Presidential candidate Andrew Yang has advised an overhaul in crypto regulation. Speaking to Bloomberg yesterday, the democratic candidate lauded the "high potential" of cryptocurrencies, adding that regulation couldn't "impede" Bitcoin.
Yang—more than most politicians—hasn't been one to shy away from crypto talk. So with the US elections looming, and other candidates polishing up their own policies, here are seven times Yang has spoken about Bitcoin.
1. Bitcoin can't be impeded
In a recent Bloomberg interview, Yang was asked how he would handle crypto regulation. In response, the democratic candidate highlighted the current state of affairs, suggesting that the "hodgepodge" of regulation from a jumbled set of agencies is producing a cacophony of mixed signals. Instead, Yang argued that a cohesive and clarified framework for regulation was paramount in fulfilling crypto's "high potential."
"Right now, we're stuck with this hodgepodge of state-by-state treatments, and it's bad for everybody. It's bad for innovators who want to invest in this space," he said.
Moreover, while promoting the need to reform the prevailing policy, Yang caveated that Bitcoin couldn't be impeded by regulation.
Yang has long-held ideas around the reformation of existing crypto regulations. Within a policy proposal regarding digital asset administration, Yang recommended renovating regulation into "one national framework," to increase innovation and add clarity.
"Investment in cryptocurrencies and digital assets has far outpaced our regulatory frameworks in the US We should let investors, companies, and individuals know what the landscape and treatment will be moving forward to support innovation and development. The blockchain has vast potential," reads the proposal.
3. Accepting Bitcoin in his electoral campaign
Less about what he said this time, and more about what he did. Back in July 2018, Yang started accepting Bitcoin, Ethereum, and a range of other cryptocurrencies to fund his campaign.
While he wasn't the first to accept digital currencies, the democratic hopeful cemented his position as the crypto community's commander-in-chief for doing so.
4. Universal Bitcoin income
Yang is perhaps best known for his pledge to give all Americans aged 18-64 $1,000 per month. The idea is that everyone receives the same amount, regardless of their income or other factors.
Speaking on an episode of the "Off The Pill" podcast, Yang toyed with the notion of settling his Universal Basic Income (UBI) in Bitcoin.
When the interviewer floated the idea, Yang replied, “I love where you’re headed.”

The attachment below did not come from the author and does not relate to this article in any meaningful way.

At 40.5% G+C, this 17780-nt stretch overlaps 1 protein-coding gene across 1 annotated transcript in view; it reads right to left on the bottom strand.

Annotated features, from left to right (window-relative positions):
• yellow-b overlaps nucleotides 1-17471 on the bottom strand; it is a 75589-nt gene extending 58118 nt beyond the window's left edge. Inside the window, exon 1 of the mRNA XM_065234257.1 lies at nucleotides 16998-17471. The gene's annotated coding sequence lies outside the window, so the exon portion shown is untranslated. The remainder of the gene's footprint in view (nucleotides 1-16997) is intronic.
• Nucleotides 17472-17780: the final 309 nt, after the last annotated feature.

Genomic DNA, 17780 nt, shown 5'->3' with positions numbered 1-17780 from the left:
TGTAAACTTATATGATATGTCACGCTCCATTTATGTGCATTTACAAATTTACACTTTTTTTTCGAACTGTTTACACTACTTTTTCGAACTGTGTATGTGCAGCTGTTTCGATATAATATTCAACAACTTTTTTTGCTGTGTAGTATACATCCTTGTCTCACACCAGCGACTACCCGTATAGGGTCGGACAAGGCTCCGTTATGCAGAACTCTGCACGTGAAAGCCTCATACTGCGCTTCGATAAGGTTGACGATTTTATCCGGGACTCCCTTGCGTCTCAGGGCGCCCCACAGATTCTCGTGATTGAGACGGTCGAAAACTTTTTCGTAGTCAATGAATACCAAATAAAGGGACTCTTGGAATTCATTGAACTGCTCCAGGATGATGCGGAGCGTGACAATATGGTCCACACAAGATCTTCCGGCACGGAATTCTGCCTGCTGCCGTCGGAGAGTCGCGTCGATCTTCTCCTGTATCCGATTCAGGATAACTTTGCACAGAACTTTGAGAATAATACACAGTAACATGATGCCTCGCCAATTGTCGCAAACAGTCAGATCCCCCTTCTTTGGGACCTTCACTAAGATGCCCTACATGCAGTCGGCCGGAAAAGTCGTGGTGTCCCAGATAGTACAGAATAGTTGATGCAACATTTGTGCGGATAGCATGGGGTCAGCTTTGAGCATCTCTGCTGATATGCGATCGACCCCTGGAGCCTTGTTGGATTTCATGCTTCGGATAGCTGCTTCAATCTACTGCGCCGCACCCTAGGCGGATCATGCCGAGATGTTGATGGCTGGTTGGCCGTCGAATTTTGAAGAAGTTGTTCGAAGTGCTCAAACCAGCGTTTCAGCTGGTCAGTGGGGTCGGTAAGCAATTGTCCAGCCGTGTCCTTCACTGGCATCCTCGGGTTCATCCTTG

He added, "just about everyone in the cryptocurrency community loves the idea of the Universal Basic Income."
Although with Bitcoin’s wild fluctuations, everyone might end up with different amounts.
5. Yang is "incredibly aligned" with the crypto community
Speaking of the crypto community, in a since-removed episode of "The Coin Chat" with Crypto Joe, Yang affirmed that he felt an affinity with the space, remarking that his ideals of how the economy should be run lined up with many within the crypto industry.
"My vision of the economy is very consistent with the people who are in the cryptocurrency community," Yang stated while arguing for further decentralization in politics.
"Sometimes people call me a 'futurist,' but I believe I'm a 'presentist.' It's just that most politicians are stuck in the past. I've worked in technology for twenty years and know what's possible," he added.
6. Bitcoin’s underlying technology could be useful
While not mentioning Bitcoin directly, back in 2018, Yang cited blockchain's potential in response to a Twitter user questioning his stance on Bitcoin. Striving to stay neutral on the matter, the Democrat gave a somewhat veiled answer:
"The blockchain has a wealth of potential. Could make many things more secure transparent and efficient."
He later specified that one use case would be to replace the current voting set-up.
"It is 100% technically possible to have fraud-proof voting on our mobile phones today using the blockchain. This would revolutionize true democracy and increase participation to include all Americans—those without smartphones could use the legacy system and lines would be very short," he said.
7. When Bitcoin crashed to $576
Yang is a Bitcoin OG. While many in the crypto community entered in late 2017, Yang was actually watching the technology back in 2013. When the price of Bitcoin crashed to $573—after a previous bubble hitting $1,000—and everyone was proclaiming the death of Bitcoin, he stayed calm.